Given the shortcomings of Ware's brief, we are authorized to dismiss it. See Court of Appeals Rule 7. However, we choose to exercise our discretion and review the record in this case to resolve the appeal on its merits.4 See Masood v. State, 313 Ga.App. 549, 550, n. 4, 772 S.E.2d 149 (2012). “But if we have omitted any facts or failed to locate some evidence in the record, the responsibility rests with [Appellant].” (Citation and punctuation omitted.) Reid v. Ga. Bldg. Auth., 283 Ga.App. 413, 413, 641 S.E.2d 642 (2007); see also Pruitt v. State, 323 Ga.App. 689, 690(1), 747 S.E.2d 694 (2013).

On appeal, Ware asserts various enumerations of error arising from the trial court's grant of summary judgment to Multibank.

Summary judgment is proper when there is no genuine issue of material fact and the movant is entitled to judgment as a matter of law. OCGA § 9–11–56(c). A de novo standard of review applies to an appeal from a grant of summary judgment, and we view the evidence, and all reasonable conclusions and inferences drawn from it, in the light most favorable to the nonmovant.

(Citation omitted.) Hanna v. First Citizens Bank & Trust Co., Inc., 323 Ga.App. 321, 322, 744 S.E.2d 894 (2013).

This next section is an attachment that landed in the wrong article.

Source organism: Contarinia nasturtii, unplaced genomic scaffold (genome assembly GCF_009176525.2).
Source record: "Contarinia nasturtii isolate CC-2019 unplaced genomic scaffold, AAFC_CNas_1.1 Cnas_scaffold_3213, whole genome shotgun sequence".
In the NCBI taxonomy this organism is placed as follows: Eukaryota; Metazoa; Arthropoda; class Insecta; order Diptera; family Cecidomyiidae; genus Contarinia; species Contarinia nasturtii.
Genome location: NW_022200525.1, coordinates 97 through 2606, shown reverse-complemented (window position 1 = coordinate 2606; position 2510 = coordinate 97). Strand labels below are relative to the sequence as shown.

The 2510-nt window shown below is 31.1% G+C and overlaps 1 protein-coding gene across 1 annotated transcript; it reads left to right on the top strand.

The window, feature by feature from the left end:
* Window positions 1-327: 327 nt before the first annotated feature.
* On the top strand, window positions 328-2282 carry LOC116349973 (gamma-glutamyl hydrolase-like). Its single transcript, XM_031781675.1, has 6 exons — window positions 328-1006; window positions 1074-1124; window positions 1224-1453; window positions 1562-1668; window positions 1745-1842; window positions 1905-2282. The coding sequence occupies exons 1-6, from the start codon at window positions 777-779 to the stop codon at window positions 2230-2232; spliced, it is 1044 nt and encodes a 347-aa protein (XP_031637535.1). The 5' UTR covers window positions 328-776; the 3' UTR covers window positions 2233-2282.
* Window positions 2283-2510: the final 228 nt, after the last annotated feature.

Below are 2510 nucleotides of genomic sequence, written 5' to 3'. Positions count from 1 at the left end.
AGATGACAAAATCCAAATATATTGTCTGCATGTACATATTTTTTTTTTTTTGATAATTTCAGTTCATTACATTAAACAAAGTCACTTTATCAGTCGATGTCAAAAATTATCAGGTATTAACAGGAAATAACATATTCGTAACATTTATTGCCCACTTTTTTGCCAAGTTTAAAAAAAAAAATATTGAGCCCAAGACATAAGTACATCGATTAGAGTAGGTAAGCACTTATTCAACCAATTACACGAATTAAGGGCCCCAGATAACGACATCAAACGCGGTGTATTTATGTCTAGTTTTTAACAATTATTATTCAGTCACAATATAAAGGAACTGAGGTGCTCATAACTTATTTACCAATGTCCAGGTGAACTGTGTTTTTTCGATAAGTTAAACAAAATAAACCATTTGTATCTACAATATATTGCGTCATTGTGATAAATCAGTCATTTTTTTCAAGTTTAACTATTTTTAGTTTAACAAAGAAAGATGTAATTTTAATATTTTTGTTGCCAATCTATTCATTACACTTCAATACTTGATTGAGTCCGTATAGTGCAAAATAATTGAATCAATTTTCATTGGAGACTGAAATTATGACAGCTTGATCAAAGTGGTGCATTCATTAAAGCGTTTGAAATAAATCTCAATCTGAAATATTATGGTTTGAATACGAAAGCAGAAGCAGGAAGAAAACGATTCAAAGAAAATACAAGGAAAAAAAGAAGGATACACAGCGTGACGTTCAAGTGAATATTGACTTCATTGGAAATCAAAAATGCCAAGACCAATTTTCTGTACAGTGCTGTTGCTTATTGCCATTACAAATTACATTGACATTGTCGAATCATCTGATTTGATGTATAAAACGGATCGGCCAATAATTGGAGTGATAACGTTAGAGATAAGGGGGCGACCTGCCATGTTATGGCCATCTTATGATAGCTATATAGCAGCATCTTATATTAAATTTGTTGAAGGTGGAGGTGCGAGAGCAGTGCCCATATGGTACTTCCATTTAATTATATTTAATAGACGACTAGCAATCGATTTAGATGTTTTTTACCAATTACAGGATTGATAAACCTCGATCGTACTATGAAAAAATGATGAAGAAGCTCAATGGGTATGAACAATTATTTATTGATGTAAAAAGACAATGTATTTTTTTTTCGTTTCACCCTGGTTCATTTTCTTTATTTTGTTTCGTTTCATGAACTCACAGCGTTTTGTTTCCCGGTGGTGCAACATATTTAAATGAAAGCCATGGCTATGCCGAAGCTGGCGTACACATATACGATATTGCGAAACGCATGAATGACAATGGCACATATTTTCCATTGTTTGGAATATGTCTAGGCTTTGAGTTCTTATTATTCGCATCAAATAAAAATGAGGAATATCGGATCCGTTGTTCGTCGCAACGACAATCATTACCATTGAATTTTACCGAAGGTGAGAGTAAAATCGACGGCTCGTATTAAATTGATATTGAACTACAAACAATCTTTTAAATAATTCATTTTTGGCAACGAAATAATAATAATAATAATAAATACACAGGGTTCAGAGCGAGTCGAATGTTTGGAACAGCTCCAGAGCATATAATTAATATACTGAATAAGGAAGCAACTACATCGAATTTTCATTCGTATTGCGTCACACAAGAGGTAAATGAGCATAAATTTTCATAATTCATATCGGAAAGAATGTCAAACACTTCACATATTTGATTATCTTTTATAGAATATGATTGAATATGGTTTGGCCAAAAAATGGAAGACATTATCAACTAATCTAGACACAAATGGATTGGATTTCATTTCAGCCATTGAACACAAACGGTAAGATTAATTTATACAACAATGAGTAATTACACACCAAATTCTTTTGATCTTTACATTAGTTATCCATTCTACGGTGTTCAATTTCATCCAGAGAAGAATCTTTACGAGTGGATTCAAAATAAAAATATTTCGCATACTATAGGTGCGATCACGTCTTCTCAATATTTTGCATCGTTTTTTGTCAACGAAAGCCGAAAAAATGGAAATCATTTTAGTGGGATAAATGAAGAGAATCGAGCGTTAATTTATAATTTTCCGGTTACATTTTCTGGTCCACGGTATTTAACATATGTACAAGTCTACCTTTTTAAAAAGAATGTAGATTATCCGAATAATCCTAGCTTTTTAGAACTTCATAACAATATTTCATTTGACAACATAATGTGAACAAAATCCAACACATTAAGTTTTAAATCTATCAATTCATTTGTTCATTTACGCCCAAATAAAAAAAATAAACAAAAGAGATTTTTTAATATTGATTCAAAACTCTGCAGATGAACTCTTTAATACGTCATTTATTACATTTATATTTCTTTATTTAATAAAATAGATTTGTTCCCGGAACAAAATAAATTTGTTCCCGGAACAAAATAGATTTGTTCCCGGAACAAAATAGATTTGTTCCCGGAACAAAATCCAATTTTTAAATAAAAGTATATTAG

Viewed in this light, the record shows that Ware executed a commercial promissory note in favor of Omni National Bank (“Omni”) on December 27, 2006 in the original principal amount of $91,925 (“First Note”).5 In connection with the First Note, Ware also executed a Deed to Secure Debt, granting to Omni a security interest in real property located at 2976 Fifth Street, SW, Atlanta, Georgia 30315. On February 7, 2007, Ware executed a second promissory note in favor of Omni in the amount of $98,250 (“Second Note”). That same day, Ware executed a Deed to Secure Debt, granting to Omni a security interest in real property located at 1262 Elizabeth Avenue, SW, Atlanta, Georgia 30310. On February 16, 2007, Ware executed a third promissory note in favor of Omni for $96,125 (“Third Note”).6 Again, Ware executed a Deed to Secure Debt, granting to Omni a security interest in real property located at 324 Oak Drive, Atlanta, Georgia 30354. According to their express terms, the First Note was due in full on January 5, 2008, and the Second and Third Notes were due in full on March 15, 2008. In March 2009, Omni was closed, and the Federal Deposit Insurance Corporation (“FDIC”) was named Receiver. In February 2010, the FDIC assigned the Notes to Multibank, as evidenced by various allonges and omnibus assignments.